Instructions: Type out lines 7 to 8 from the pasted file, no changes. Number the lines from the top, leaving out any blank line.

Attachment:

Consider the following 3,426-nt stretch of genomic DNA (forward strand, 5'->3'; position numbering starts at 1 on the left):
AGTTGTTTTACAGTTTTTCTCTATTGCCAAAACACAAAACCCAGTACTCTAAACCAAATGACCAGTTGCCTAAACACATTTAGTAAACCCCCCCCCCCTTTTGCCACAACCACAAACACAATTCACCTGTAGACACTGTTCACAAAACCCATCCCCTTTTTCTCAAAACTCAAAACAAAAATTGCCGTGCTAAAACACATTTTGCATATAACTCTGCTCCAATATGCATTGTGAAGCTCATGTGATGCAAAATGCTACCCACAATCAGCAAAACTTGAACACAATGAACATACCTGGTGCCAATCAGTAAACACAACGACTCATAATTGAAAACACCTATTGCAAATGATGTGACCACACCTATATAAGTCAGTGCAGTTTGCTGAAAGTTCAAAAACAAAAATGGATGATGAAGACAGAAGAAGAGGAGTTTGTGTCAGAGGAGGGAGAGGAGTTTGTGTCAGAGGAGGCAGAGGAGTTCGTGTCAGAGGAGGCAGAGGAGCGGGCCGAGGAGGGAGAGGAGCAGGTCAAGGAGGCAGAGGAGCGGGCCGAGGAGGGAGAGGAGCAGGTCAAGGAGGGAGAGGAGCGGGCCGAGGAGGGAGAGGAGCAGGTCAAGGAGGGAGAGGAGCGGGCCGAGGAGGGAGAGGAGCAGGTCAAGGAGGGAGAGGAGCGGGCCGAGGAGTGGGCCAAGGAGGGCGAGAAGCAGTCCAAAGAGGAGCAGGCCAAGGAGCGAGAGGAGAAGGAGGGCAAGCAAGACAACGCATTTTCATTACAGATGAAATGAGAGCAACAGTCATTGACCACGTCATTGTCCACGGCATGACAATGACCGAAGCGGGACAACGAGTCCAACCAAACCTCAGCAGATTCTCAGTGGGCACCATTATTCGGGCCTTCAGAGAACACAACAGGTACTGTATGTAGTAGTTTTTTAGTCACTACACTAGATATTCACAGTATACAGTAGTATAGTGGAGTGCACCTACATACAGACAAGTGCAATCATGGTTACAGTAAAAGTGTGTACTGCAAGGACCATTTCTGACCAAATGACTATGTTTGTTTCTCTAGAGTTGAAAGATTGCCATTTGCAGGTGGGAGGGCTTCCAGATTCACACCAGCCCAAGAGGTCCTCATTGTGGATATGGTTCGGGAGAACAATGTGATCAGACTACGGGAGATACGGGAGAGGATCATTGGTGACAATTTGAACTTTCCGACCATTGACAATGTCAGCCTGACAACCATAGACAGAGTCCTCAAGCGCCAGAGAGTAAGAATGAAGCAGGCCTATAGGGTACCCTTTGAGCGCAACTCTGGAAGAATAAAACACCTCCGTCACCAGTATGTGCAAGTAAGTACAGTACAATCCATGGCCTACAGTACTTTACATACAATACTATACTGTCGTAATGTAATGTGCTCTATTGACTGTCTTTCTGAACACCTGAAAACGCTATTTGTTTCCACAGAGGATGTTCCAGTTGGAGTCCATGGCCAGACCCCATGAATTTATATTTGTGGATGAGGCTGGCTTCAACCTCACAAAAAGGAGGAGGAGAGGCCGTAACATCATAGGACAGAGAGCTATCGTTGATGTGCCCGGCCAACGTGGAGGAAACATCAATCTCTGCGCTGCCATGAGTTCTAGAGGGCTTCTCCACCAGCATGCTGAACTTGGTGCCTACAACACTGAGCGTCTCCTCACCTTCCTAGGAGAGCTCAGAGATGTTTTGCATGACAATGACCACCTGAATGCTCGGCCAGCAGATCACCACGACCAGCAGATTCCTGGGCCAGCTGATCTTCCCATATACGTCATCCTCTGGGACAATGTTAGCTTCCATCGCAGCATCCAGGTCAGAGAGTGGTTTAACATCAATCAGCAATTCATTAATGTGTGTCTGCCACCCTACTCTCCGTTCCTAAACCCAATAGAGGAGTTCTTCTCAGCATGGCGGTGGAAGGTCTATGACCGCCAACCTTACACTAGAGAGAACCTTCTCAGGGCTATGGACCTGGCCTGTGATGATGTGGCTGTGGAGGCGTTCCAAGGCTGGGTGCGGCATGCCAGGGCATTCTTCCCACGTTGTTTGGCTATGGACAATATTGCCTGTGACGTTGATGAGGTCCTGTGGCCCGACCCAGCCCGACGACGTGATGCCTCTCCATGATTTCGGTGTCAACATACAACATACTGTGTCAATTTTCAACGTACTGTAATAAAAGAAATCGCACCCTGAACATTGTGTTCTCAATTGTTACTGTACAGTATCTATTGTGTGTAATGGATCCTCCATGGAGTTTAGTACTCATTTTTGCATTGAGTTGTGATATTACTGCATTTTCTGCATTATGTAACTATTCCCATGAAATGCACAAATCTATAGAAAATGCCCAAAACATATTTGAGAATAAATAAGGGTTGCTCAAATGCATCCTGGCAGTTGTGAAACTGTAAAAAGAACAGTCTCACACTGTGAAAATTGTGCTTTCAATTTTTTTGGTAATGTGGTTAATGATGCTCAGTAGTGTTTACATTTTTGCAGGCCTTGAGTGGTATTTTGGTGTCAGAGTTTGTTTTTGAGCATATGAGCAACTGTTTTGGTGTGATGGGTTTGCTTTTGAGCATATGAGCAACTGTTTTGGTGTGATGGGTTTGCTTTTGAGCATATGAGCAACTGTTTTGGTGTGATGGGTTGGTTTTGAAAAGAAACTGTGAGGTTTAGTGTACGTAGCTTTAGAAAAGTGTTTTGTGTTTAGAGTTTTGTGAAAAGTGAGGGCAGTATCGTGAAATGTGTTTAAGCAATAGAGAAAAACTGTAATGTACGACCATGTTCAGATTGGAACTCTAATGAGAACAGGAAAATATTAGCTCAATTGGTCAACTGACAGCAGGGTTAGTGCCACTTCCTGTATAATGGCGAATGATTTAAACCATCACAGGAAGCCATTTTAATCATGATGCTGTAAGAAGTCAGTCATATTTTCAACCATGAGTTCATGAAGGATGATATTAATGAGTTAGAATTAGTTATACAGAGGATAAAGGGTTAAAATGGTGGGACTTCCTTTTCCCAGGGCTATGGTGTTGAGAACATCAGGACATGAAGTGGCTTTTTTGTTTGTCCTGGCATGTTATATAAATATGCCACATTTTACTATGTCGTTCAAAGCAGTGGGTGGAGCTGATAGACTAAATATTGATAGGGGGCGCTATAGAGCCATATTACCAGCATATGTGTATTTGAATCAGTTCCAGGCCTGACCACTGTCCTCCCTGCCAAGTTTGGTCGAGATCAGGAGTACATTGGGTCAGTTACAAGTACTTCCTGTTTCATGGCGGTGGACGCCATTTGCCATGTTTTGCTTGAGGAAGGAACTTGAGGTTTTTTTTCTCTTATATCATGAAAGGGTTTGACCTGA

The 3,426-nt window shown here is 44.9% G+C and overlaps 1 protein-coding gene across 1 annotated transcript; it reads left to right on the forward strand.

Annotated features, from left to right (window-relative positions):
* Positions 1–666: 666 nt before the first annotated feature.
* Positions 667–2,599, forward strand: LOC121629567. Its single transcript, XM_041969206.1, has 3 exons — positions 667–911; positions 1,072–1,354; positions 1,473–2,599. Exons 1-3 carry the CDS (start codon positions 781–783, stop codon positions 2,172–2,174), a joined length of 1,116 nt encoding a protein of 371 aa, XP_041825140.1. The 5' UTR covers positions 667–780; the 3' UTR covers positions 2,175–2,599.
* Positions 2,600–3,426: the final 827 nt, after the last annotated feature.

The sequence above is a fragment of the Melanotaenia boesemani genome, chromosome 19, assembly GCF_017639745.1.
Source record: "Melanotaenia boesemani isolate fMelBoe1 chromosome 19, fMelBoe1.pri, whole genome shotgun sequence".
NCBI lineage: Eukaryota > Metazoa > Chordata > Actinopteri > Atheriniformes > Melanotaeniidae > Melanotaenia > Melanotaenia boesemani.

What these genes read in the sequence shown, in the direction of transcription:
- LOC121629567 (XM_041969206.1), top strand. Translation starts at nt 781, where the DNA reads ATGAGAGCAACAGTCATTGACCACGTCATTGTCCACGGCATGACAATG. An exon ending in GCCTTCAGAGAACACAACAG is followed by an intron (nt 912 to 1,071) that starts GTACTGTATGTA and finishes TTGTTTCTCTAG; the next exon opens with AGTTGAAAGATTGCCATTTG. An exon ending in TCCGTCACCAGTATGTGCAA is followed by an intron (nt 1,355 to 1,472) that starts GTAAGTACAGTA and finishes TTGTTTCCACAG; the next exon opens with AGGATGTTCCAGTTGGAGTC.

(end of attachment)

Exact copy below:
* Positions 2,600–3,426: the final 827 nt, after the last annotated feature.

The sequence above is a fragment of the Melanotaenia boesemani genome, chromosome 19, assembly GCF_017639745.1.